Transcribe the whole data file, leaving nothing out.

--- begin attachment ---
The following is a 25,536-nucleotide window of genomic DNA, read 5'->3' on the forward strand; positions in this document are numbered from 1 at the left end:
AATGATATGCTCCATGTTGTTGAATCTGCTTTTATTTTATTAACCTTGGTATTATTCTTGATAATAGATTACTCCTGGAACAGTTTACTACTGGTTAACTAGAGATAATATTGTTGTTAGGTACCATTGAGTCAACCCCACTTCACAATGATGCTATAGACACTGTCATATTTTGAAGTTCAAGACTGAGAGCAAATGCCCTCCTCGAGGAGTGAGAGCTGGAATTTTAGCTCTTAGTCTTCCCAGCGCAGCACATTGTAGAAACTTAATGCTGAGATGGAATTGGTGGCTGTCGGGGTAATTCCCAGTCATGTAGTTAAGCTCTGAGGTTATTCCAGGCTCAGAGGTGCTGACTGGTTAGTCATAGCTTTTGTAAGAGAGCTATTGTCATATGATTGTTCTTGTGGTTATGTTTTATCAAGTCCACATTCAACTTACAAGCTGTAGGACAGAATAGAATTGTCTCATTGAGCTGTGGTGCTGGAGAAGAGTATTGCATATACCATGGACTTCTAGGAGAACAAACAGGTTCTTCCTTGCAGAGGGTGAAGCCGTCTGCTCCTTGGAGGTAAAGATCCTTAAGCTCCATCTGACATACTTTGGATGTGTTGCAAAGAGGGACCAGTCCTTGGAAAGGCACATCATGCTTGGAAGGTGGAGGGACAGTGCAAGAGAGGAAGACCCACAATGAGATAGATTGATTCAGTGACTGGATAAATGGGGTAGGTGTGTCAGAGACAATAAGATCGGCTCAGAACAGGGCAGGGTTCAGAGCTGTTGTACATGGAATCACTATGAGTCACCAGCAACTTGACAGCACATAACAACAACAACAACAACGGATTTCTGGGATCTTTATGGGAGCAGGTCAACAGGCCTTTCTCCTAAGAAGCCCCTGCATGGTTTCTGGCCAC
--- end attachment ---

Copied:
The following is a 25,536-nucleotide window of genomic DNA, read 5'->3' on the forward strand; positions in this document are numbered from 1 at the left end:
AATGATATGCTCCATGTTGTTGAATCTGCTTTTATTTTATTAACCTTGGTATTATTCTTGATAATAGATTACTCCTGGAACAGTTTACTACTGGTTAACTAGAGATAATATTGTTGTTAGGTACCATTGAGTCAACCCCACTTCACAATGATGCTATAGACACTGTCATATTTTGAAGTTCAAGACTGAGAGCAAATGCCCTCCTCGAGGAGTGAGAGCTGGAATTTTAGCTCTTAGTCTTCCCAGCGCAGCACATTGTAGAAACTTAATGCTGAGATGGAATTGGTGGCTGTCGGGGTAATTCCCAGTCATGTAGTTAAGCTCTGAGGTTATTCCAGGCTCAGAGGTGCTGACTGGTTAGTCATAGCTTTTGTAAGAGAGCTATTGTCATATGATTGTTCTTGTGGTTATGTTTTATCAAGTCCACATTCAACTTACAAGCTGTAGGACAGAATAGAATTGTCTCATTGAGCTGTGGTGCTGGAGAAGAGTATTGCATATACCATGGACTTCTAGGAGAACAAACAGGTTCTTCCTTGCAGAGGGTGAAGCCGTCTGCTCCTTGGAGGTAAAGATCCTTAAGCTCCATCTGACATACTTTGGATGTGTTGCAAAGAGGGACCAGTCCTTGGAAAGGCACATCATGCTTGGAAGGTGGAGGGACAGTGCAAGAGAGGAAGACCCACAATGAGATAGATTGATTCAGTGACTGGATAAATGGGGTAGGTGTGTCAGAGACAATAAGATCGGCTCAGAACAGGGCAGGGTTCAGAGCTGTTGTACATGGAATCACTATGAGTCACCAGCAACTTGACAGCACATAACAACAACAACAACAACGGATTTCTGGGATCTTTATGGGAGCAGGTCAACAGGCCTTTCTCCTAAGAAGCCCCTGCATGGTTTCTGGCCAC